Fraud and Performance Securities | White & Case LLP International Law Firm, Global Law Practice
Fraud and Performance Securities

Fraud and Performance Securities

Performance securities are an everyday feature of construction and engineering projects. It is increasingly common to see calls on performance securities challenged on the basis of "fraud". Two recent cases from the English courts confirm that "fraud" has a high threshold. If the party making the demand on the security honestly believed it was entitled to make the demand, fraud will not be made out, even if that party's belief was wrong.

 

PetroSaudi

PetroSaudi Oil Services (Venezuela) Ltd. v. Novo Banco S.A. [2017] EWCA Civ 9 involved a drilling services contract between a contractor and the Venezuelan state oil company. The drilling contractor was given a letter of credit arranged by the oil company as a payment guarantee, expressed in "on demand" language.

The contractor made a demand for payment under the security, due to non-payment of sums claimed to be due. The oil company disputed the contractor's entitlement to payment. In seeking to stop the contractor from obtaining payment under the security, the oil company claimed that the demand for payment was fraudulent, as the contractor's relevant personnel knew or must have known that there was no entitlement to payment.

The issue of the contractor's entitlement to payment was not wholly clear cut, but the court held that the contractor was indeed entitled to payment. This meant its demand on the performance security was lawful.

Despite this, the court went on to briefly consider what the position would be if the contractor was not entitled to payment. Would this mean that its demand under the security was fraudulent? The court considered that an honestly held incorrect opinion on legal entitlement should not necessarily make a demand fraudulent. It is only if the person making the demand actually knows and believes that it has no entitlement under the performance security that fraud will be found, or if the person is "recklessly indifferent" to whether it has an entitlement. No such knowledge or belief existed here.

 

NIDCO

In National Infrastructure Development Co. Ltd. v. Banco Santander S.A. [2017] EWCA Civ 27, an employer and a contractor entered into a contract for the construction of a highway in Trinidad. Performance guarantees were procured by the contractor from its bank in favour of the employer.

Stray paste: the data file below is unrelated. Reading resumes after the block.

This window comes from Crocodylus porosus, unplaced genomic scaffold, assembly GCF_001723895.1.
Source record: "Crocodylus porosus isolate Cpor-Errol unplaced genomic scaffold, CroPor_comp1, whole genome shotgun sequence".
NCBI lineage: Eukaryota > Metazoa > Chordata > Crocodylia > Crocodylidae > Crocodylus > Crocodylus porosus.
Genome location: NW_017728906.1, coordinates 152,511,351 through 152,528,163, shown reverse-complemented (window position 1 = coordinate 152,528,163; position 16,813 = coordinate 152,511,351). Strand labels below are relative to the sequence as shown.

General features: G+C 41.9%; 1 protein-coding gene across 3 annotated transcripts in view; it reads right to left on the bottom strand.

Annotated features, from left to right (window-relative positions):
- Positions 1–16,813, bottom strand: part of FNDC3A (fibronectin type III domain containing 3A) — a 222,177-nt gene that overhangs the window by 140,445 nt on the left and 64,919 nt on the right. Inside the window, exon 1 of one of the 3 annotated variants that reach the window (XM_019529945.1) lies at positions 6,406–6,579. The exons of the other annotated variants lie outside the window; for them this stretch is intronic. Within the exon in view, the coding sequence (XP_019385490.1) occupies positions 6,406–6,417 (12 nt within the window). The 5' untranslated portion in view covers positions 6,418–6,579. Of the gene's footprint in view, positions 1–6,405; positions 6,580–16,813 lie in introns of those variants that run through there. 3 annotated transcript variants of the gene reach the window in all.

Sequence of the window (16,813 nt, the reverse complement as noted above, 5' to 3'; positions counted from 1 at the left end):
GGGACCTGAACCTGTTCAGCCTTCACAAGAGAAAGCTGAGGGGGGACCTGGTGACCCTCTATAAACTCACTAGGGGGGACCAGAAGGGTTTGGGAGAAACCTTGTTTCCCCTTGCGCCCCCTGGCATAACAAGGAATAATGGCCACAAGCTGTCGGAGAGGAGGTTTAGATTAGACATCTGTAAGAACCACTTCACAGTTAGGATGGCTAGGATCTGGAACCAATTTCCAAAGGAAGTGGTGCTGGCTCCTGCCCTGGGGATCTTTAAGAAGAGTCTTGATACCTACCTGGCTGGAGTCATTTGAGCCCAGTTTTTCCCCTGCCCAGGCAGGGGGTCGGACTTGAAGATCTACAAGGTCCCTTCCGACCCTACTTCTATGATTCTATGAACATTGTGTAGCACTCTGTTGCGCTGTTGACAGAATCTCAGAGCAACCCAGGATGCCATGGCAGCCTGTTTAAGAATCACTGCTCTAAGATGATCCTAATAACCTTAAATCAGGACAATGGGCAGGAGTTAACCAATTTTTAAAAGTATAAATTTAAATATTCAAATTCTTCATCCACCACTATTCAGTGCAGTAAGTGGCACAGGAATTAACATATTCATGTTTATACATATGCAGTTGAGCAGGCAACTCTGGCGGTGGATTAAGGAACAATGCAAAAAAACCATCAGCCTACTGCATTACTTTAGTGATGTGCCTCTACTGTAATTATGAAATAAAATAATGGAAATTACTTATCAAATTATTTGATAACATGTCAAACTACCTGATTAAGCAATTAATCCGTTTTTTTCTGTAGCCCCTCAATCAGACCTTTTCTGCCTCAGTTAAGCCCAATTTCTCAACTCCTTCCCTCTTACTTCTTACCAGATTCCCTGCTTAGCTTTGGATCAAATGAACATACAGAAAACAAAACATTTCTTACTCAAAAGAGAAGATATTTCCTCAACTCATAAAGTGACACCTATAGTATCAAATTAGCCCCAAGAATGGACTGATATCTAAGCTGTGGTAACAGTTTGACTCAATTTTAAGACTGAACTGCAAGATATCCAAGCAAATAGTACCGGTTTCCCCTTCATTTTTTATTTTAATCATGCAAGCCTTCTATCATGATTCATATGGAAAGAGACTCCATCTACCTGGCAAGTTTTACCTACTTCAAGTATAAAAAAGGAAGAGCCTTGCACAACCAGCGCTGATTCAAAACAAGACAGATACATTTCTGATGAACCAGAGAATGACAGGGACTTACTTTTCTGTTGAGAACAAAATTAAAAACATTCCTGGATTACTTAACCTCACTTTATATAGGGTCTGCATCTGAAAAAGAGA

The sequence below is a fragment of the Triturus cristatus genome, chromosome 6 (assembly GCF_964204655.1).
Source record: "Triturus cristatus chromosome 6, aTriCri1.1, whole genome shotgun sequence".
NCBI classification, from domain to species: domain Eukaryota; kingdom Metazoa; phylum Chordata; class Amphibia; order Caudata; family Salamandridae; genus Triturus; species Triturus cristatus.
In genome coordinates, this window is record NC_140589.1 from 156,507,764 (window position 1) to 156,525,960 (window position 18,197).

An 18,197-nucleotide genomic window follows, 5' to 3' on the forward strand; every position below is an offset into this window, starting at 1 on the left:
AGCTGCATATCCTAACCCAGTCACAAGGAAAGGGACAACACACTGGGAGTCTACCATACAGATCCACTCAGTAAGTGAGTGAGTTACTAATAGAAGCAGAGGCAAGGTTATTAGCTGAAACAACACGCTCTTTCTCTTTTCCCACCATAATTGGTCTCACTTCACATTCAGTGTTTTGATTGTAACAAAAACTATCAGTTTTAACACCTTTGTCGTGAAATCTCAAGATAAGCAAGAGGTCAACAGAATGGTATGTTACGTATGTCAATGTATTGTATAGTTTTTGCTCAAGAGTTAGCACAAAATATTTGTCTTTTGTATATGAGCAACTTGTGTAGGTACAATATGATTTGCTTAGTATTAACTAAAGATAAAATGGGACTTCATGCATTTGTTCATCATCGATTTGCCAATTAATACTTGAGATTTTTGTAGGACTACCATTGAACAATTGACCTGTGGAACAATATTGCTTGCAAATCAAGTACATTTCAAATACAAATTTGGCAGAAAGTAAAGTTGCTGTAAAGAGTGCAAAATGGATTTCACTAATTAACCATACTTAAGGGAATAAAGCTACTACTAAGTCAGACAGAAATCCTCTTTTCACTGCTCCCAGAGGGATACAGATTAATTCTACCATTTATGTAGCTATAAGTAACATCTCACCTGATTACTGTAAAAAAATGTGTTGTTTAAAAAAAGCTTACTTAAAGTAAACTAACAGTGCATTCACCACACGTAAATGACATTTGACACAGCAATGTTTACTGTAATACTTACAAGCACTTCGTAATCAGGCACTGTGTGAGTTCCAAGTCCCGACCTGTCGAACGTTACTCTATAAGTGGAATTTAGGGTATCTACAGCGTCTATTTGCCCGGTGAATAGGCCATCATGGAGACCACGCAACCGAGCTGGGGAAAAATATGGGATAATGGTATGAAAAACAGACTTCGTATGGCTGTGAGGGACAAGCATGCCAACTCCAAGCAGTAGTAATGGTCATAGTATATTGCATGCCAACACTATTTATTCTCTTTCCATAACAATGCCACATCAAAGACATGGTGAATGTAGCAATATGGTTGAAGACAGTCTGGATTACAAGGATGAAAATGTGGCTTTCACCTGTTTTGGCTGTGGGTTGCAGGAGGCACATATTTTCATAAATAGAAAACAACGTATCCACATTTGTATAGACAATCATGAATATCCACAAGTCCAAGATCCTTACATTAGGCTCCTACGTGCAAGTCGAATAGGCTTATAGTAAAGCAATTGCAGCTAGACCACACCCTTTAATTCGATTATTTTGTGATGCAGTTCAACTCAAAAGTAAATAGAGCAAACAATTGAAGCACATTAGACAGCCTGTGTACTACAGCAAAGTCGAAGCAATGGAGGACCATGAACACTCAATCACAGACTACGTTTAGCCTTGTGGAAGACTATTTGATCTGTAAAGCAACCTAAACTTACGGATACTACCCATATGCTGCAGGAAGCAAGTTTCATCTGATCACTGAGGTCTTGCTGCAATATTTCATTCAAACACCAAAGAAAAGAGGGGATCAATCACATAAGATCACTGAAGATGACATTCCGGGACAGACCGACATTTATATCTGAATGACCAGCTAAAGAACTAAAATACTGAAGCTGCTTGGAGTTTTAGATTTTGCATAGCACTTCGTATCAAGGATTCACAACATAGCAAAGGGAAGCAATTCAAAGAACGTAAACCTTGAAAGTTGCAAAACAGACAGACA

The project did not proceed well. Work ceased (for disputed reasons) and the employer terminated the contract. The employer then made demands under the performance guarantees, on the basis that certain sums were "due and owing" to it as damages following termination. The bank sought to resist the claim on the ground that sums would only be "due and owing" to the employer once its damages claim was crystallised by agreement or an arbitral award. Pending either of those outcomes, the contractor had no present entitlement to the money it claimed, and therefore (the bank's argument went) the demand was fraudulent.

The court rejected the suggestion of fraud. It said that the employer could make a demand under the performance guarantees, without first crystallising the amount due to it by way of an arbitral award or (if possible) an agreement with the contractor. The court went on to find that, notwithstanding this, the employer's demand could only be "fraudulent" (and therefore restrained) where "the only realistic inference is that [the employer] could not honestly have believed in the validity of its demands".

Comment

The judgments in both cases serve to confirm two important matters regarding performance securities.

First, that the threshold for "fraud" is a high one. It is not enough to show that a beneficiary was claiming more than it was actually entitled to, or that it had no entitlement to make a claim under a performance security. It needs to be demonstrated clearly that the beneficiary either knew it had no entitlement, or was recklessly indifferent as to whether it had an entitlement. Setting the threshold at this level gives comfort to banks, because it allows them to step back from the contracting parties' relationship and meet a demand in confidence of being obliged to do so, given the autonomous nature of performance securities. Only if there is a very clear case of fraud must the bank refuse payment.

Secondly, it confirms the value of "on demand" performance securities, and that demands on them usually cannot be prevented or stopped if there is a genuine dispute over whether the beneficiary is entitled to the sums it seeks to recoup through encashing the security. The question of "who owes what" is to be resolved in court or arbitration, between the employer and the contractor. But it does not usually hold up the conversion of a security in the meantime, where the security is treated as being "as good as cash".

 

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